By Peggy Wuenstel
You often read about an athlete, a performer, or a politician wanting to go out on top, at the height of their power, or the peak of their performance. I just don’t think that is how it works for teachers deciding to retire. We wait to leave the classroom until we feel that is time to go because we cannot perform as well as we have in the past. The knees give out, the memory fades a bit, the patience is shorter, and the reaction time is longer. This is a completely different feeling than leaving the profession because we are angry, frustrated or burned out. There is far too much of that going on in the profession now, and it is one direction I sincerely hope can be reversed.
I read somewhere that burnout comes, not from hard work or facing a daunting task, but from the lack of control that keeps us from doing our best work, the right thing, the best thing. There is plenty of that kind of angst in education today. Along with the financial insecurities that come with changing contracts, vanishing benefit packages and uncertain political realities. We leave before we are truly ready to protect pension earnings and insurance benefits. Some districts are happy to see their experienced teachers go, replacing them with younger teachers at lower salaries and without retirement programs that are being phased out at the district level.
Sometimes the universe sends you a sign. I attended the same school district from Kindergarten through high school graduation. That elementary school is being razed this year. I came to Marquette in the mid-seventies, greeted by the strains of Bruce Springsteen’s Born to Run blaring from the windows of multiple floors of McCormick Hall. That venerable building is also being replaced this year. My school is also one of eight nominated by Dr. Tony Evers for this year’s Blue Ribbon designation. I got to play a large part in the writing of that application, a virtual love letter to my school, a chance to go out on top.
One of the things I realized in writing this profile of the school I am so proud of is the commitment to a “Mission Possible” makes us who we are and drives what we do for kids. Borrowing from TV producer Shonda Rimes’s “Yes to Play” philosophy, which turns the things we are in love with into the things we are good at, our school strives to love our students into being learners. It doesn’t diminish our desire for our students to do well academically. It multiplies it into knowing they can do well socially, physically, and emotionally as well.
That mission has taken some interesting turns for me this year. Wisconsin educators use new terminology in the educator effectiveness system to change to conversation about improving practice. We have professional progress goals, and this changing of the language we use gives us opportunity to focus on the way we interact vs. on the work that must be done. My practice goal was to increase the frequency and quality of my conversations about and around books. This is true with both colleagues and students. When learning about the word artifacts, students were asked to write about an artifact in their homes. One student discovered for the first time that her mother collected carnival glass, and another brought a preserved puffer fish to class, spikes carefully wrapped in several layers of old t-shirts. We’ve asked questions like, “What makes you special?” or “How did you step up for someone?” as a result of a shared reading experience. We address students’ emotional needs and development as well as their academic ones because we read together and talk about what we read. When our children – at home and at school- ask us to read with them, what they are really making is a request to come, sit, and be present with me, and help me understand the world. I’m still grateful when someone takes the time to do that with me, as my book club buddies will attest.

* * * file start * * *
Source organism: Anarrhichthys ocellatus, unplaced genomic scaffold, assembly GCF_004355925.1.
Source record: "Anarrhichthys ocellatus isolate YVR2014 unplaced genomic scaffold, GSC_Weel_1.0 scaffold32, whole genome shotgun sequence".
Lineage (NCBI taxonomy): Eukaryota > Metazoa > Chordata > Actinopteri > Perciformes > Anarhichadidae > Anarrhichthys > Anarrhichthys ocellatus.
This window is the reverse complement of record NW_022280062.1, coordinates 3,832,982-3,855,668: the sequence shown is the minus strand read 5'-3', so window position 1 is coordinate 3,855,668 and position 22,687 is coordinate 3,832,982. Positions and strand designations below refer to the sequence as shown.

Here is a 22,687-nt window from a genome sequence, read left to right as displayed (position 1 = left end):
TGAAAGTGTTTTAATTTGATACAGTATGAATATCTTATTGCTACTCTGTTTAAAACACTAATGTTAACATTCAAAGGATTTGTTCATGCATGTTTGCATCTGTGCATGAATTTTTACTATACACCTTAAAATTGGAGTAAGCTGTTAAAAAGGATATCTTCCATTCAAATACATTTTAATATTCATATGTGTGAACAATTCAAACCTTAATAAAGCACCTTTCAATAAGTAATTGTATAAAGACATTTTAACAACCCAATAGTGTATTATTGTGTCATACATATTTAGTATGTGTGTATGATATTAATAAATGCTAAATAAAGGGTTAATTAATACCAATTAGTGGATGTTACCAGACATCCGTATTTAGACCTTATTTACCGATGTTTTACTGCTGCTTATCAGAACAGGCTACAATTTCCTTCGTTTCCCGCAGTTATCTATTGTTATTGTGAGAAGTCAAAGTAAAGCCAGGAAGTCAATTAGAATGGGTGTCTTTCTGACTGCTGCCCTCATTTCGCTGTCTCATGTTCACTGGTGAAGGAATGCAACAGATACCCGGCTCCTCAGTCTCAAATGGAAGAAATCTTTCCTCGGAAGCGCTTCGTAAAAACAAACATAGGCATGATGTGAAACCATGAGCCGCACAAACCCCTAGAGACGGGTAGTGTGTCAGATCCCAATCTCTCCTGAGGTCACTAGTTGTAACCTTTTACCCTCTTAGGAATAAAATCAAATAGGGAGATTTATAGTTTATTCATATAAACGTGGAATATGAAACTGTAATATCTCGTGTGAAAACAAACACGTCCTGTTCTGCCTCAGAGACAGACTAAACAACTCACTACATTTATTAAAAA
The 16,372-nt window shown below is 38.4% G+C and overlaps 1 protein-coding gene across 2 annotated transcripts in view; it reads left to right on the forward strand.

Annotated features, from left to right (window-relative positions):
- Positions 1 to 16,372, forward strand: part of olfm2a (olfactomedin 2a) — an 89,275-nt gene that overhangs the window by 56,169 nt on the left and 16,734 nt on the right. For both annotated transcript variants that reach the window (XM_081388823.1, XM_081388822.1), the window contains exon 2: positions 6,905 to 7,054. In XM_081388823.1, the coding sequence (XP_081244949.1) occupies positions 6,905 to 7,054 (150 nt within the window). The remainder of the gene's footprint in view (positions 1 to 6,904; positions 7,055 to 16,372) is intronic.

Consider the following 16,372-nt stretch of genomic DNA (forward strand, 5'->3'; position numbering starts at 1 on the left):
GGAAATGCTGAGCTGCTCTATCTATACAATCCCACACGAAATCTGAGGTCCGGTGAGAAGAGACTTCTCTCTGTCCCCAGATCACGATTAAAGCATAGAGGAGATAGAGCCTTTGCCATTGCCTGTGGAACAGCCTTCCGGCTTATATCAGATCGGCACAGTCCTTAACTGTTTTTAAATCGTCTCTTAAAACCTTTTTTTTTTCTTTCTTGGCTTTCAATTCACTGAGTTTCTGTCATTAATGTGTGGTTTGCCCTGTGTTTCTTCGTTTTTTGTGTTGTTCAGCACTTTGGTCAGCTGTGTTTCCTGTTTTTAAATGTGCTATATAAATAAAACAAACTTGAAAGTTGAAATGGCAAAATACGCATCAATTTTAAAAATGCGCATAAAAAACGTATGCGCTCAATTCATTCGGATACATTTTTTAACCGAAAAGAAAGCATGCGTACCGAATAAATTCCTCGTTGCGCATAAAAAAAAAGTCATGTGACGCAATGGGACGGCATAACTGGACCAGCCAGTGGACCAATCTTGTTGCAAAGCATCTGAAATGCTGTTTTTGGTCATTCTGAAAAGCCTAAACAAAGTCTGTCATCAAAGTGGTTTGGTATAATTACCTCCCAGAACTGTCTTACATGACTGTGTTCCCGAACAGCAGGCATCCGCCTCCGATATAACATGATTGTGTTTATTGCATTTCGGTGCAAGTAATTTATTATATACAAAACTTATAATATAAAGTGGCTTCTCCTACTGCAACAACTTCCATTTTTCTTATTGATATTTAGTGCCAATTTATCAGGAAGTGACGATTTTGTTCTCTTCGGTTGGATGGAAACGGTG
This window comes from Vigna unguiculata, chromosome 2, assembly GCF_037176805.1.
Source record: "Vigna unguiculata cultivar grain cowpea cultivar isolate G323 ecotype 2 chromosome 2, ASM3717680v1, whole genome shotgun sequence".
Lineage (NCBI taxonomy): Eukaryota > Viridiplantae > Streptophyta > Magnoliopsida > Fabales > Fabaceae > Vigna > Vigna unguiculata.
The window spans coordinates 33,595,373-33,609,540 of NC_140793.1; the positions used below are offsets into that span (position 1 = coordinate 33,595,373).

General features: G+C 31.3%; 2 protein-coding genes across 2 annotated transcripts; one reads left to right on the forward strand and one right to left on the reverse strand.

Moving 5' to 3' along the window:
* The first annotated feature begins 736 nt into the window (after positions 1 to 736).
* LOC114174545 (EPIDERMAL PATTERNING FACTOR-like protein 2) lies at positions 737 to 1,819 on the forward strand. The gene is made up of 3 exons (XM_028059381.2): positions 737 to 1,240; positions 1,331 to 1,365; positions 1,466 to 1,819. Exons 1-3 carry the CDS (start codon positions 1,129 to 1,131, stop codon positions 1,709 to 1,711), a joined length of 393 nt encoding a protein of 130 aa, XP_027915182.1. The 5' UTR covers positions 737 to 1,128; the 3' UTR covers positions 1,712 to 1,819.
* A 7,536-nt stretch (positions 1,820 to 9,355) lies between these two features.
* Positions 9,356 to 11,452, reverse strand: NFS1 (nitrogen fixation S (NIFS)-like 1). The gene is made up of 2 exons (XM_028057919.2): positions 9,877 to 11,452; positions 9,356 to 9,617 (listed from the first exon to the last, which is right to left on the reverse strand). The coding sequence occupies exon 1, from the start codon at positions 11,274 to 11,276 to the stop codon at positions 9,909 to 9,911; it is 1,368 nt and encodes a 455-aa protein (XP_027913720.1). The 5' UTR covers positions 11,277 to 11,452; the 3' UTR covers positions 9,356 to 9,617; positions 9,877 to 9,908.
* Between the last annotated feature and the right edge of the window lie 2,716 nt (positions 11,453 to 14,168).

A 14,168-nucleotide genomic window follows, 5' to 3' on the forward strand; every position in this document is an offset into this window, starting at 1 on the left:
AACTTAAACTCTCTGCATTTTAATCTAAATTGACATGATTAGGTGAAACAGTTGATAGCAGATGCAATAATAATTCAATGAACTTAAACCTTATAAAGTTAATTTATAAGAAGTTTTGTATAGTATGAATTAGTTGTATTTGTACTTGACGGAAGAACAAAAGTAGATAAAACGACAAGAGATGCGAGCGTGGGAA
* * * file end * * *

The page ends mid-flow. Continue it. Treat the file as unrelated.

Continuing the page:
These are the things that must be learned but can’t be taught. They are not part of the Common Core or any curriculum, but essential for students for students to see demonstrated in their school experiences. It is the way that we become wise vs. remaining merely informed. It is our chance to weigh in on what matters and what does not. It is also learning in action, what I have seen described as both “the knowing and the going.” It is also the mission that public education makes itself absolutely indispensable to the kind of society that most of us want to live in, one where we not only profess concern for each other but put it into action.
I’ve also been cultivating the skill of “observant stillness” as a teacher. Now as I am preparing to leave, I am becoming aware of how much I have missed because I was talking instead of listening, doing instead of being, and teaching instead of learning. It seems to be true that kids who feel loved and safe at home come to school to learn. Those kids that don’t feel that way come to school to be loved. That is the ultimate mission possible and one I am so grateful to have accepted.